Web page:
IPCC Reform

The IPCC is far from ideal, and we knew this even before word got out that WG2 had made several minor mistakes. I’ve written about this before – here I discuss how the IPCC is naturally biased towards understating climate change: being too optimistic in its results. And here I discuss the difference in public attention when the IPCC understated central claims (such as sea level rise, Arctic sea ice melt, and emission scenarios) to when they overstated a detail that didn’t even make it into the technical summary – exactly how fast the Himalayan glaciers would melt.

Several British journalists have managed to construct several other “scandals” in the IPCC claims, which have little to no merit. Tim Lambert has spent the past few weeks investigating the legitimacy of these allegations, and one thing stands out above all others: facts do not matter in the way the media reports alleged IPCC mistakes or misconduct. One journalist in a minor British paper can make an erroneous claim that shouts “IPCC scandal”, and even after scientists have patiently explained, multiple times, why it is untrue, the claim is repeated in every major newspaper in the world. Consequently, even though virtually all of these “scandals” have to do with the WG2, the opinion pages use it as an excuse to vehemently question the idea that humans are causing the Earth to warm. This is obviously WG1 material, which is based on the laws of physics and decades of peer-reviewed science – but that doesn’t matter to the media, does it?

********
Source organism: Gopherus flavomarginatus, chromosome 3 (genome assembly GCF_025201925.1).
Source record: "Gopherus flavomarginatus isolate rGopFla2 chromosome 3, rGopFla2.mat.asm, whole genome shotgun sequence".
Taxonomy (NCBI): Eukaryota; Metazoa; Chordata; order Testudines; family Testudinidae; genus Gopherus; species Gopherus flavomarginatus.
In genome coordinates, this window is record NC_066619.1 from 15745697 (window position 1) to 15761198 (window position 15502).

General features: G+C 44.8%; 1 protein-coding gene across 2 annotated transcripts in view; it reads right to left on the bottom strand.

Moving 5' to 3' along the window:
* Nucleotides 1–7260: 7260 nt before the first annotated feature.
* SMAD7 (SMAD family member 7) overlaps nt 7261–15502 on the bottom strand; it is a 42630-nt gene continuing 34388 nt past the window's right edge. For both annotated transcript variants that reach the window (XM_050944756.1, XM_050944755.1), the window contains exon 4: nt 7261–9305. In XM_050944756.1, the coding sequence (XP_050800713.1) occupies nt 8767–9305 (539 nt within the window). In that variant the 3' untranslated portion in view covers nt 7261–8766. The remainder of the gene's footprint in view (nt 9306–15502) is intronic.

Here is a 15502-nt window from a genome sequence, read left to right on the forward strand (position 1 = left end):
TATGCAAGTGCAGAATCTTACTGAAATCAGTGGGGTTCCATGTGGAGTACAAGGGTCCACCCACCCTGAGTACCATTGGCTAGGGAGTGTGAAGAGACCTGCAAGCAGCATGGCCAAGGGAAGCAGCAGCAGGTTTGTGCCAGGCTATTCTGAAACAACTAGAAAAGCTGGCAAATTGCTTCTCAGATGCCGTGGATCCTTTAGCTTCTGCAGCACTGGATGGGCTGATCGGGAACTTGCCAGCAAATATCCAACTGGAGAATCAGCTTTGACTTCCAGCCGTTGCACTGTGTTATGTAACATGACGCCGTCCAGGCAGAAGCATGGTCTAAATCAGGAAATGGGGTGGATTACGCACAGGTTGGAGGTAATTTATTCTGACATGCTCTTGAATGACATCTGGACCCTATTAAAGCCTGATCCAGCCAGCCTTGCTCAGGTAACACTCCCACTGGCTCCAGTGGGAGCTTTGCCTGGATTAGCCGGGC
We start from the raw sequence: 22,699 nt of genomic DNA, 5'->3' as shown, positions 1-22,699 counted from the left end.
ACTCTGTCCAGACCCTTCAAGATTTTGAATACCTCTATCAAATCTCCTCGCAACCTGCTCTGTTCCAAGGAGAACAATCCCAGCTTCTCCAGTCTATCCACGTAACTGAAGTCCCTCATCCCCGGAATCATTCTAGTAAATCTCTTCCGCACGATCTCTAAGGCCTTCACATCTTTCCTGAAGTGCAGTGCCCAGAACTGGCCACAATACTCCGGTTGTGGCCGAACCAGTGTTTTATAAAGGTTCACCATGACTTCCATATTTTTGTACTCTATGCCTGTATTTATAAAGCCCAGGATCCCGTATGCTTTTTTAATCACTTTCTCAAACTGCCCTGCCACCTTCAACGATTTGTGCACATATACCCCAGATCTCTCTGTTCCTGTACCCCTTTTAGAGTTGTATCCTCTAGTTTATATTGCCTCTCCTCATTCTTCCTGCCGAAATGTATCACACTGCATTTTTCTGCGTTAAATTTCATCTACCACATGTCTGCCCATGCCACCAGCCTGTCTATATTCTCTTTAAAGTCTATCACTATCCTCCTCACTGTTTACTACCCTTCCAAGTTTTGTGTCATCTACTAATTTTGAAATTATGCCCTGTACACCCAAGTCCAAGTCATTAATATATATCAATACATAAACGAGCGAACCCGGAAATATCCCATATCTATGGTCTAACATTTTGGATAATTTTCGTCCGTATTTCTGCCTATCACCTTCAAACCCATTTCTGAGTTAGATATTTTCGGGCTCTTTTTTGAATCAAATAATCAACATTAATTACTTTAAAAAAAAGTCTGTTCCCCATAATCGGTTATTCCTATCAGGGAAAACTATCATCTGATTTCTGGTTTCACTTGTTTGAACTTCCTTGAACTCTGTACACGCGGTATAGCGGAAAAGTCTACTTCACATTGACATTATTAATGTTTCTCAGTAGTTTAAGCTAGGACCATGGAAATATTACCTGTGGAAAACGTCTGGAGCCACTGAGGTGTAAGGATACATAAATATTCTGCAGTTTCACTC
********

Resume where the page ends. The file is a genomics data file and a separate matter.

For people like us, who are so intent on scientific accuracy, it is incredibly frightening when accuracy becomes irrelevant in the sources that virtually everyone else relies on for climate change information. Even after factual errors that fundamentally change the message of the story are pointed out, no retraction is printed, and the authors are dealt no consequences. As scientists and concerned citizens, our greatest weapon is truth. But that can no longer be enough – not when our fourth estate drops its responsibility to truth, at least for this issue.

The IPCC was formed in the late 80s, and the relationship between climate science and the rest of the world has changed fundamentally since then. We have gained much more understanding of what climate change could mean for the world, so creating a document that encompasses absolutely everything we know is longer and more tedious. Governments fearful of climate change action have abused their powers of IPCC editing and review, as Stephen Schneider describes in his excellent book Science as a Contact Sport. Special interests muddled the lines of communication between scientists and the public, and when, due to the Internet, this communication became impossible to stop, the special interests decided to smear the reputations of scientists, scientific organizations, and science itself. The media and the public fell willingly to this muddling and smearing, so these special interests have gained far more influence than truth should allow them.